Presentations

We have presented some of the data we have gathered in the "Cognitive Event-Related Potentials and Brain Maturation: A Developmental Study" project and our other research efforts as poster presentations at several conferences. A summary of the poster presentations and the posters themselves can be found via the following links:

Developmental Trends in Sensory Gating Measured in Young Children

poster

Abstract: Sensory gating can be measured by using a paired-click event-related potential (ERP) paradigm. Sensory gating has been found to be impaired in adults with schizophrenia (e.g., Nagamoto, et al., 1989; Olincy, et al., 2000). A growing interest in measuring sensory gating in children has necessitated finding a valid method for collecting these data in young children (e.g., Myles-Worsley, et al., 1996). We recorded ERPs from 22 children, ages 4 to 11 years, in two conditions; 1) sitting quietly while listening to paired clicks (auditory only), and 2) watching a silent movie while listening to paired clicks (auditory+movie). We examined sensory gating by evaluating changes in the P50 and N100 components using a ratio of the amplitude of the test click to the amplitude of the conditioning click. While over 73% of the children displayed sensory gating in at least one condition (T/C ratio < .80), there was not a significant correlation between the 2 conditions measured at Cz. Differences between the mean T/C ratios of the two conditions for the P50 and N100 for were not significant because of large within group variances. These results are similar to previous studies showing that sensory gating is not consistently observed in children using traditional ratio measures (e.g., Freedman, et al., 1987). A developmental trend was found in the auditory only condition where N100 suppression significantly correlated with age.

Click here to view the complete copy of this poster in PDF format.

top


Development Of Error Monitoring Erps In Adolescents

poster

Introduction: In a target discrimination task, trials with incorrect responses elicit event-related potentials (ERPs) that include an error-related negativity (ERN) and a later error-positivity (Pe). Substantial evidence points to the anterior cingulate cortex (ACC) as the source generator of the ERN. The ACC is involved in executive functions with major connections between the prefrontal cortex (PFC) and limbic system. Given the continued maturation of the ACC, PFC, and domaminergic systems into young adulthood, our aim was to investigate the development of ERPs to correct and incorrect (error) responses. Methods: ERPs to correct and incorrect responses were recorded during a standard 480-trial visual flanker task in 124 children, 7 to 18 years of age, and 27 adults, 19 through 25 years of age. The electroencephalogram (EEG) was recorded from twenty-nine scalp sites. Results: The linear and quadratic age effects in the ERN were significant and accounted for 20% and 10% of the variance in the ERN. The clear reduction in ERN amplitude at age 10 years and subsequent fluctuations through adolescence are suggestive of pubertal effects, so we examined the interactions with gender. The Age x Gender interaction was significant. The ERN quadratic distribution indicated an initial drop in amplitude with a subsequent rise through adolescence. The girls have a minimum value at age 10 years while for the boys the lowest value is at age 13 years. The Pe amplitude did not change with age. Conclusion: The data presented here support a continued physiological maturation of the ACC and its connections with the PFC through adolescence given that the ERN is generated in the ACC and develops into adolescence, not reaching adult levels until late teen years. This contrasts with the development of the Pe component, found to be very robust even in the young children.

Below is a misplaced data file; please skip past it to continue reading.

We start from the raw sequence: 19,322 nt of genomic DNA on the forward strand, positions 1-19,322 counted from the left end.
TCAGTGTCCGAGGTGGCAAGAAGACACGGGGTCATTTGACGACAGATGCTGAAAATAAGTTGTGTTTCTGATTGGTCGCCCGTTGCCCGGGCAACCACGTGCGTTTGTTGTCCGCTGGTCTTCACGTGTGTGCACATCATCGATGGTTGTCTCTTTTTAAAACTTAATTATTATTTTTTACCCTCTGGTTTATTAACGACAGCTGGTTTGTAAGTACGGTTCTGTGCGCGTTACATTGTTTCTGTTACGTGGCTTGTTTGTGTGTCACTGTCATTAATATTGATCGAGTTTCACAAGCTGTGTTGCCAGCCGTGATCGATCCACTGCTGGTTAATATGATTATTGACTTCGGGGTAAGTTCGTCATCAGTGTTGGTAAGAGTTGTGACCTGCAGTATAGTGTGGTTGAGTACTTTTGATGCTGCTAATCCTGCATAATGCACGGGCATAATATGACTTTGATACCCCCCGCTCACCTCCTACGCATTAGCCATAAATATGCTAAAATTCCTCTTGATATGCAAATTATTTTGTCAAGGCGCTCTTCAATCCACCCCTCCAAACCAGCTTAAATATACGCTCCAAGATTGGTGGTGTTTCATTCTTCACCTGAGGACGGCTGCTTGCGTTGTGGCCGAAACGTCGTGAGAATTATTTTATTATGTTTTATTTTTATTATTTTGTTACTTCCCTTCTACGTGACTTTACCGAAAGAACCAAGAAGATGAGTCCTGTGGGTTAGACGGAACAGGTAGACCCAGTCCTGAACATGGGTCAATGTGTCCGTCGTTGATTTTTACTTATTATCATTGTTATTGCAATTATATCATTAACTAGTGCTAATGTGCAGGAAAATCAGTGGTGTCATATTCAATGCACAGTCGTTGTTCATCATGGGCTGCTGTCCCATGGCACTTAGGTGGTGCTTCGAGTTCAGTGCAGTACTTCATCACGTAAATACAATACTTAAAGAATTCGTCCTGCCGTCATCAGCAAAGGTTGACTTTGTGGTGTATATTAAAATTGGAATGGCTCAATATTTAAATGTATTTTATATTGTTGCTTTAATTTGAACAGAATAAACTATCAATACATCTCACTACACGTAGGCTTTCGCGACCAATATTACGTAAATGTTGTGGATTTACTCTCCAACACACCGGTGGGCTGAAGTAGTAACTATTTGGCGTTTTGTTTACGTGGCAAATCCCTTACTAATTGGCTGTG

Click here to view the complete copy of this poster in PDF format.

top


Concurrent Change in Electrophysiology and Functional Performance of the Prefrontal Cortex from 7 to 25 years

poster

Summary: We examined the relationship between changes of the Contingent Negative Variation (CNV) and functional changes in performance on 15 behavioral tasks (9 associated with executive functions, 6 with nonexecutive functions, plus estimated IQ). A total of 165 participants (27 adults 19-25 y and 138 children 7-18 y) performed a CNV paradigm with 40 Go and 40 Nogo trials. Average amplitude of the CNV 800-2000 ms epoch on Go trials correlated with age (r = -.54, p<.0005). Similarly, almost all the behavioral tasks correlated with age (r = .23 - .79, p<.005). In order to see which aspects of cognitive performance are specific to CNV independent of age, we correlated CNV with performance partialling out age. This produced significant correlations between CNV and working memory (1-back, 2-back, and dual task), word recall, vocabulary, and some measures of perceptual-motor speed, but no evidence of correlation with measures of simple attention (Digit Span) or perception (line orientation). Stronger effects are found when the correlations are restricted to subjects in the younger age ranges. This suggests that there are factors other than age influencing CNV amplitude in preadolescents and adolescents. The CNV has been associated with generators in the prefrontal cortex, and present results support the construct of the CNV reflecting good performance of functions associated with this region, replicating earlier work that did not include such a broad age span.